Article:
By Imogen Usherwood, Editor-in-Chief
Like everybody else, I’ve spent the last six weeks imagining “what I would have been doing” at any given moment. Necessarily, lockdown has seen endless cancelled plans, from summer balls and birthday parties to lectures and physical exams. In a parallel, covid-free universe, I would have been writing this editorial in the Palatinate office, in between working on the print newspaper in which it should have appeared. This alternative self has been back at Durham for over ten days now, and spent most of them in the library panic-revising for her second-year exams. In the real world, though, I’m typing this on the sofa at home while my family watches Celebrity Bakeoff.
It goes without saying that this is not the Easter Term any of us had expected. This is meant to be the time of the academic year when undergraduates get our heads down for a few weeks with summatives and exams, then come out the other side in late May or early June, ready for nearly a month of events, bar crawls, pub trips, college days, balls, concerts, sports fixtures, performances – all things that are currently unsafe. Instead, we’re about to enter a period of online, open book, 48-hour exams which don’t necessarily affect our degree results, followed by, in all likelihood, some kind of continued social distancing and isolation. There will be a lot of celebratory Zoom calls.
This is not the Easter Term any of us had expected
The other thing that has been cancelled, too, is Palatinate’s print runs. With no access to our office computers, the pre-exam newspaper, which you should be holding right now as you read this, isn’t possible. I was crestfallen when it became clear that what should have been my first print edition of Palatinate as Editor-in-Chief wouldn’t happen. However, rather than postpone Palatinate #828 altogether until we’re next back in Durham (whenever that may be), we’ve made the decision to take it online. I like to think that future Editors will look through the newspaper archives and wonder why a few editions seem to be missing – “Oh, that must have been during lockdown in the coronavirus pandemic”.
Of course, Palatinate has hardly been inactive during lockdown so far – on the contrary, we’ve done some really important work recently. We updated a live feed on Durham’s response to coronavirus, from face-to-face contacts hours being cancelled to no-detriment policies. Palatinate also, of course, broke the news about Durham’s now-shelved proposals to offer more permanent online degrees, a story which has since made it to The Times and The Guardian among others.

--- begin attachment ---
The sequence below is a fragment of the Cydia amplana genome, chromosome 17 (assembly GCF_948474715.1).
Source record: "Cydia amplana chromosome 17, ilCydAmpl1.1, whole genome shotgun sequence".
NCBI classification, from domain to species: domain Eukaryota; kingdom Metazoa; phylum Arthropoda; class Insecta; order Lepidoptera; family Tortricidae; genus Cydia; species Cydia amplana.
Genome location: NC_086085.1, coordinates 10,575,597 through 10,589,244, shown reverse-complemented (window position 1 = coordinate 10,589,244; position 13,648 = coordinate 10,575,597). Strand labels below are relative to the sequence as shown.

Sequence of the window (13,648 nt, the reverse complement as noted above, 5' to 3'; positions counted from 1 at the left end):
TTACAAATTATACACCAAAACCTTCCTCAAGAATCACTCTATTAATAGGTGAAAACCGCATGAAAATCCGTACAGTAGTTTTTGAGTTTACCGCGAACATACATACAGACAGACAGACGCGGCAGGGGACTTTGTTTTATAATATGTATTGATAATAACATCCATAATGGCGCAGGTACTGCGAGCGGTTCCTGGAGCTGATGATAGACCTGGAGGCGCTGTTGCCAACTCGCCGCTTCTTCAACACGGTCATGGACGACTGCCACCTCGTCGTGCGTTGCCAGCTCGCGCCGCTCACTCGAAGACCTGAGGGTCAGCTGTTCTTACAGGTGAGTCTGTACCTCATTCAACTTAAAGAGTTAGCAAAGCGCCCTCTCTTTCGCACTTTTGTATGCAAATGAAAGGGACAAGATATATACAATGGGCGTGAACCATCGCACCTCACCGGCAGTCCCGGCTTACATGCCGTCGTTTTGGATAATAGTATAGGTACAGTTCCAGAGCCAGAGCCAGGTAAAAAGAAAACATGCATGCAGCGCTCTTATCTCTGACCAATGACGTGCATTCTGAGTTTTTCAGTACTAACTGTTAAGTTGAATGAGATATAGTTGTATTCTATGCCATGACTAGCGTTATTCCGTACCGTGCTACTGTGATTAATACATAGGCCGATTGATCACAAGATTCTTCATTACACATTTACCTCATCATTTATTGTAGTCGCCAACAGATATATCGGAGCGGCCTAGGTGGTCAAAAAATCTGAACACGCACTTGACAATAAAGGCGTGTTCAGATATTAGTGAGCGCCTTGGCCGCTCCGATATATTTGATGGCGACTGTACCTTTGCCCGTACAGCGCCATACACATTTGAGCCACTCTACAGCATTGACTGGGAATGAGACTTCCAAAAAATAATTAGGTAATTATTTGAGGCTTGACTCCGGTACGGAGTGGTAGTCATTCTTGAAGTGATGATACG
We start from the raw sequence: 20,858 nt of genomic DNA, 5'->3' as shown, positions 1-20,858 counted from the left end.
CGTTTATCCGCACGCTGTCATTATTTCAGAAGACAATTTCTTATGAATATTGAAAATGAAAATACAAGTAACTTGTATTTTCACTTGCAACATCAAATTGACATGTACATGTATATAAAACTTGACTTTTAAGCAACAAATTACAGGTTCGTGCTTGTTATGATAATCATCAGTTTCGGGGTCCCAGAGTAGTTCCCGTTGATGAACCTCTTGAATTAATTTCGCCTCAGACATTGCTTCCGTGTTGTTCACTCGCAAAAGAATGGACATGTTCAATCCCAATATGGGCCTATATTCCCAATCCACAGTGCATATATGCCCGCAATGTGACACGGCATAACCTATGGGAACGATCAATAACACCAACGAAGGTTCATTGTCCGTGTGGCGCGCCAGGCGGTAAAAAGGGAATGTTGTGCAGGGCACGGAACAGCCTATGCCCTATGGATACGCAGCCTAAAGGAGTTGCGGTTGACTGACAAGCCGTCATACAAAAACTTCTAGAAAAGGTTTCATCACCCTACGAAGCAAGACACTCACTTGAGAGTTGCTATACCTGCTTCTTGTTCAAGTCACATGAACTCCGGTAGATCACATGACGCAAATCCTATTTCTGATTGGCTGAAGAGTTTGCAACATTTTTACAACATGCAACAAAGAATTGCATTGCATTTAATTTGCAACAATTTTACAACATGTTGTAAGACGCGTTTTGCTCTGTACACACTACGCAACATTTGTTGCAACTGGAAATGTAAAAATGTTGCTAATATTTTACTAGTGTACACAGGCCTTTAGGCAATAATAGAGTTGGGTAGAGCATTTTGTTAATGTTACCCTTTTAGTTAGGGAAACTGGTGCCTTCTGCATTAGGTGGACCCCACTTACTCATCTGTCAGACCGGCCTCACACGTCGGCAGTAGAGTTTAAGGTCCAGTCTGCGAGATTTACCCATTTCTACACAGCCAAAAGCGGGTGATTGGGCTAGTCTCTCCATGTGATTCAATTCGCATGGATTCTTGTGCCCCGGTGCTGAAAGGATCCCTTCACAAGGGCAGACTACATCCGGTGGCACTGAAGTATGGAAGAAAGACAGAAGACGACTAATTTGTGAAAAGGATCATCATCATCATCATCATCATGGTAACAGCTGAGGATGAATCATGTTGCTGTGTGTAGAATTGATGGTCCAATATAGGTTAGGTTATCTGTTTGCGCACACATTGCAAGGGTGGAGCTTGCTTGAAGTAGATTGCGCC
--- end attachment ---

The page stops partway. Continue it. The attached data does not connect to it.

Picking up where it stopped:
This ‘print’ edition will, then, be entirely digital; over the next few days, a series of articles that would normally have made up a newspaper will be published on the website. We’ve got plenty of content appropriate to the lockdown period – Books and Film & TV have gathered student opinions on everyone’s current binge-watch, Normal People, while Science & Tech reveal the impact that drinking tea and coffee has on our bodies. Politics questions the Chinese government’s handling of Covid-19, and asks how we ought to commemorate victims of the pandemic. There’s also some stories closer to Durham – Music looks at how University musicians are handling this period, while Visual Arts covers Durham Art Society’s activity during lockdown, and Sport reports on the success of DU men’s hockey.
Nothing right now is the same as what it should be
It’s not the same as a physical newspaper, of course – just as facetime isn’t the same as going for coffee with a friend, or a zoom call isn’t the same as a tutorial, or a livestream of a play isn’t the same as a night at the theatre. Nothing right now is the same as what it should be. Obviously, for many people their lives have completely turned upside down – key workers such as NHS or supermarket staff are giving their time and energy, not to mention risking their lives, for the benefit of everyone else. However, those who are lucky to be able to isolate safely are finding all sorts of creative ways to recreate everyday life as much as possible. Things are the same – we can still talk to friends, take exams, attend socials and produce newspapers, but not in the way we used to. Everything is the same but, for better or for worse, different.
As we go into probably the strangest exam period of our lives, I hope everyone is as safe and well as it’s possible to be. Best of luck with upcoming assessments, and please take care of yourselves.